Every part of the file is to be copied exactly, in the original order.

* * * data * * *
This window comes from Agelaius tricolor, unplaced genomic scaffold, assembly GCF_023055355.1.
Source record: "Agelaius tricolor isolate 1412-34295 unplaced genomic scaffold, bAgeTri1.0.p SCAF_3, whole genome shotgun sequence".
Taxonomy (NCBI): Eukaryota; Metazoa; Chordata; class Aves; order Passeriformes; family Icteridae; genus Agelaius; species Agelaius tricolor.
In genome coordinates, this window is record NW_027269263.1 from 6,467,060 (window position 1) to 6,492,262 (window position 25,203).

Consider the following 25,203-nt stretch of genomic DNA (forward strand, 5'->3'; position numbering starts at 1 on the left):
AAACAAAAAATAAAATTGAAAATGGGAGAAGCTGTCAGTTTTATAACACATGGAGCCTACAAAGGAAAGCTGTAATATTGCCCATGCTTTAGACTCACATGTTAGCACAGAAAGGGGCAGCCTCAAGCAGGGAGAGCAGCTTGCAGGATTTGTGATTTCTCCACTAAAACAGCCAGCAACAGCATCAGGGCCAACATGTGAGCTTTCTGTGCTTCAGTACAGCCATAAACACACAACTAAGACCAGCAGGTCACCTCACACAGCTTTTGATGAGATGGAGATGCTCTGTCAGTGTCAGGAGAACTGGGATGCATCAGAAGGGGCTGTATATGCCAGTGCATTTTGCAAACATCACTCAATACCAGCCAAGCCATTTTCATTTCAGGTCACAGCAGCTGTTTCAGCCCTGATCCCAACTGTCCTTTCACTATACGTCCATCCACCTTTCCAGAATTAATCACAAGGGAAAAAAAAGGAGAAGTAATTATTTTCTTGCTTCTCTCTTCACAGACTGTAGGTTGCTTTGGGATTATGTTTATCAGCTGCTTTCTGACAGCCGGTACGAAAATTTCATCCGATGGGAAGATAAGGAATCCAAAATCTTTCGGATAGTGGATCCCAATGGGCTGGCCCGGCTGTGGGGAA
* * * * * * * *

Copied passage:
This window comes from Agelaius tricolor, unplaced genomic scaffold, assembly GCF_023055355.1.
Source record: "Agelaius tricolor isolate 1412-34295 unplaced genomic scaffold, bAgeTri1.0.p SCAF_3, whole genome shotgun sequence".
Taxonomy (NCBI): Eukaryota; Metazoa; Chordata; class Aves; order Passeriformes; family Icteridae; genus Agelaius; species Agelaius tricolor.
In genome coordinates, this window is record NW_027269263.1 from 6,467,060 (window position 1) to 6,492,262 (window position 25,203).

Consider the following 25,203-nt stretch of genomic DNA (forward strand, 5'->3'; position numbering starts at 1 on the left):
AAACAAAAAATAAAATTGAAAATGGGAGAAGCTGTCAGTTTTATAACACATGGAGCCTACAAAGGAAAGCTGTAATATTGCCCATGCTTTAGACTCACATGTTAGCACAGAAAGGGGCAGCCTCAAGCAGGGAGAGCAGCTTGCAGGATTTGTGATTTCTCCACTAAAACAGCCAGCAACAGCATCAGGGCCAACATGTGAGCTTTCTGTGCTTCAGTACAGCCATAAACACACAACTAAGACCAGCAGGTCACCTCACACAGCTTTTGATGAGATGGAGATGCTCTGTCAGTGTCAGGAGAACTGGGATGCATCAGAAGGGGCTGTATATGCCAGTGCATTTTGCAAACATCACTCAATACCAGCCAAGCCATTTTCATTTCAGGTCACAGCAGCTGTTTCAGCCCTGATCCCAACTGTCCTTTCACTATACGTCCATCCACCTTTCCAGAATTAATCACAAGGGAAAAAAAAGGAGAAGTAATTATTTTCTTGCTTCTCTCTTCACAGACTGTAGGTTGCTTTGGGATTATGTTTATCAGCTGCTTTCTGACAGCCGGTACGAAAATTTCATCCGATGGGAAGATAAGGAATCCAAAATCTTTCGGATAGTGGATCCCAATGGGCTGGCCCGGCTGTGGGGAA